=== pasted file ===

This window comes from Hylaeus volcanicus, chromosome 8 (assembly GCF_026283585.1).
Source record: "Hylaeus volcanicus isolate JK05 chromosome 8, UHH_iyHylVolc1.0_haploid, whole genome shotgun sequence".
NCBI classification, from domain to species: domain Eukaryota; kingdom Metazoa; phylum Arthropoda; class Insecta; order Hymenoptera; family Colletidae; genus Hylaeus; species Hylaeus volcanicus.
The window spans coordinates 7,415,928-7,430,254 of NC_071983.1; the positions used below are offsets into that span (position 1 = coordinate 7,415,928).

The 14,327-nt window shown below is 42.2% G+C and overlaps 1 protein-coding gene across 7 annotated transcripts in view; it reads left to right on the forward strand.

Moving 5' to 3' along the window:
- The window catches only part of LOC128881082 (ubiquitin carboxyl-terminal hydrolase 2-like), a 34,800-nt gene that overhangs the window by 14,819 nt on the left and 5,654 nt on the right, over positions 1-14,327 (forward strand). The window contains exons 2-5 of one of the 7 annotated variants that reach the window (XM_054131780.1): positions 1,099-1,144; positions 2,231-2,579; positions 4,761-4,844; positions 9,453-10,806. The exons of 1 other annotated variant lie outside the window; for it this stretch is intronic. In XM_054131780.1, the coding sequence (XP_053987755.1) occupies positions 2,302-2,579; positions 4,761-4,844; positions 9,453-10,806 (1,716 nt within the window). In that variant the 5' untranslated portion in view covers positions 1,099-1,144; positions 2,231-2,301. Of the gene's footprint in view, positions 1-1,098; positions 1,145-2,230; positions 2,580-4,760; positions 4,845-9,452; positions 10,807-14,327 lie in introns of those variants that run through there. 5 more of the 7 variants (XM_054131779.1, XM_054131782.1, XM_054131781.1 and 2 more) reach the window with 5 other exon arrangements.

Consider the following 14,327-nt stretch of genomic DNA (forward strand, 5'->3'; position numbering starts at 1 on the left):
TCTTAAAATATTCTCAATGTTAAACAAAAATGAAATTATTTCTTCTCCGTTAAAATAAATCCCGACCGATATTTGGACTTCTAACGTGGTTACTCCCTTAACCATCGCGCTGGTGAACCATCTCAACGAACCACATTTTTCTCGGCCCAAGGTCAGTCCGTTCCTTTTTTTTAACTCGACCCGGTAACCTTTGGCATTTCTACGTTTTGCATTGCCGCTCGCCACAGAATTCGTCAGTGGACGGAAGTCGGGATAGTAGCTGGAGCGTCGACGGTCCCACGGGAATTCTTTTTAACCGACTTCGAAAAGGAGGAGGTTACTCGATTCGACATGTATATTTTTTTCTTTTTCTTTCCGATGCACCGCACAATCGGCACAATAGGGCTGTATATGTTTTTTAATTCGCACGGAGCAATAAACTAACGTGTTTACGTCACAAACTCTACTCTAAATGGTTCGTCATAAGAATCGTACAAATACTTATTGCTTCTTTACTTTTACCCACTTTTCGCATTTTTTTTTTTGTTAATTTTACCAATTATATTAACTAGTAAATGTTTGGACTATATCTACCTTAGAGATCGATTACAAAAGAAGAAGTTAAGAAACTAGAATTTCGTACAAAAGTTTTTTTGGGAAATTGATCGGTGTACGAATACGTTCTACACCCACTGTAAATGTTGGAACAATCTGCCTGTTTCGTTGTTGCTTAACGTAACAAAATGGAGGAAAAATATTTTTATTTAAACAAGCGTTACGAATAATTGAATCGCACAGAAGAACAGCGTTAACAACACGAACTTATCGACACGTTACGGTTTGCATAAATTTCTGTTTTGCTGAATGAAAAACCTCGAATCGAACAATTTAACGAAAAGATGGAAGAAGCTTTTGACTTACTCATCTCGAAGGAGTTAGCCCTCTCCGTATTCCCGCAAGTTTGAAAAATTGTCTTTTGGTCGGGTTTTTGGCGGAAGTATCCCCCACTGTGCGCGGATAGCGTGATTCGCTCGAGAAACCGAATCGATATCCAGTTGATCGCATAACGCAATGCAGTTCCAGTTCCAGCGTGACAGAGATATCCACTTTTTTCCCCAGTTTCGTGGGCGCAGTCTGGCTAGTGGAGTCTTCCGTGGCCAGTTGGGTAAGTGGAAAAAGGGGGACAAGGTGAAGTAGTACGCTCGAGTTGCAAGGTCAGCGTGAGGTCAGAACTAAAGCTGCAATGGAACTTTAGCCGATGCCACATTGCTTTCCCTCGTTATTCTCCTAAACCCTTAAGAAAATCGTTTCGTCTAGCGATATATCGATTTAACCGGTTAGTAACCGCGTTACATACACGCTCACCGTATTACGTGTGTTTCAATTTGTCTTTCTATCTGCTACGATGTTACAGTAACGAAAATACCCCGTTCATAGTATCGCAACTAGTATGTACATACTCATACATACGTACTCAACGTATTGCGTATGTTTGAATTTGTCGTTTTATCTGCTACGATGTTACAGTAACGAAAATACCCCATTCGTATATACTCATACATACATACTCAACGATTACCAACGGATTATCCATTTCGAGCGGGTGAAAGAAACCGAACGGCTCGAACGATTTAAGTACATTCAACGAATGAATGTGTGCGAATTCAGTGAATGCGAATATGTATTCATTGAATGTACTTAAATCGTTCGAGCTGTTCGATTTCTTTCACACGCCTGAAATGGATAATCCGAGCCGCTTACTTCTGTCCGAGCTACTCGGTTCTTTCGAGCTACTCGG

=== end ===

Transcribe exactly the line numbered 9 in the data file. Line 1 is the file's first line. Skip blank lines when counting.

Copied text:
TCTTAAAATATTCTCAATGTTAAACAAAAATGAAATTATTTCTTCTCCGTTAAAATAAATCCCGACCGATATTTGGACTTCTAACGTGGTTACTCCCTTAACCATCGCGCTGGTGAACCATCTCAACGAACCACATTTTTCTCGGCCCAAGGTCAGTCCGTTCCTTTTTTTTAACTCGACCCGGTAACCTTTGGCATTTCTACGTTTTGCATTGCCGCTCGCCACAGAATTCGTCAGTGGACGGAAGTCGGGATAGTAGCTGGAGCGTCGACGGTCCCACGGGAATTCTTTTTAACCGACTTCGAAAAGGAGGAGGTTACTCGATTCGACATGTATATTTTTTTCTTTTTCTTTCCGATGCACCGCACAATCGGCACAATAGGGCTGTATATGTTTTTTAATTCGCACGGAGCAATAAACTAACGTGTTTACGTCACAAACTCTACTCTAAATGGTTCGTCATAAGAATCGTACAAATACTTATTGCTTCTTTACTTTTACCCACTTTTCGCATTTTTTTTTTTGTTAATTTTACCAATTATATTAACTAGTAAATGTTTGGACTATATCTACCTTAGAGATCGATTACAAAAGAAGAAGTTAAGAAACTAGAATTTCGTACAAAAGTTTTTTTGGGAAATTGATCGGTGTACGAATACGTTCTACACCCACTGTAAATGTTGGAACAATCTGCCTGTTTCGTTGTTGCTTAACGTAACAAAATGGAGGAAAAATATTTTTATTTAAACAAGCGTTACGAATAATTGAATCGCACAGAAGAACAGCGTTAACAACACGAACTTATCGACACGTTACGGTTTGCATAAATTTCTGTTTTGCTGAATGAAAAACCTCGAATCGAACAATTTAACGAAAAGATGGAAGAAGCTTTTGACTTACTCATCTCGAAGGAGTTAGCCCTCTCCGTATTCCCGCAAGTTTGAAAAATTGTCTTTTGGTCGGGTTTTTGGCGGAAGTATCCCCCACTGTGCGCGGATAGCGTGATTCGCTCGAGAAACCGAATCGATATCCAGTTGATCGCATAACGCAATGCAGTTCCAGTTCCAGCGTGACAGAGATATCCACTTTTTTCCCCAGTTTCGTGGGCGCAGTCTGGCTAGTGGAGTCTTCCGTGGCCAGTTGGGTAAGTGGAAAAAGGGGGACAAGGTGAAGTAGTACGCTCGAGTTGCAAGGTCAGCGTGAGGTCAGAACTAAAGCTGCAATGGAACTTTAGCCGATGCCACATTGCTTTCCCTCGTTATTCTCCTAAACCCTTAAGAAAATCGTTTCGTCTAGCGATATATCGATTTAACCGGTTAGTAACCGCGTTACATACACGCTCACCGTATTACGTGTGTTTCAATTTGTCTTTCTATCTGCTACGATGTTACAGTAACGAAAATACCCCGTTCATAGTATCGCAACTAGTATGTACATACTCATACATACGTACTCAACGTATTGCGTATGTTTGAATTTGTCGTTTTATCTGCTACGATGTTACAGTAACGAAAATACCCCATTCGTATATACTCATACATACATACTCAACGATTACCAACGGATTATCCATTTCGAGCGGGTGAAAGAAACCGAACGGCTCGAACGATTTAAGTACATTCAACGAATGAATGTGTGCGAATTCAGTGAATGCGAATATGTATTCATTGAATGTACTTAAATCGTTCGAGCTGTTCGATTTCTTTCACACGCCTGAAATGGATAATCCGAGCCGCTTACTTCTGTCCGAGCTACTCGGTTCTTTCGAGCTACTCGG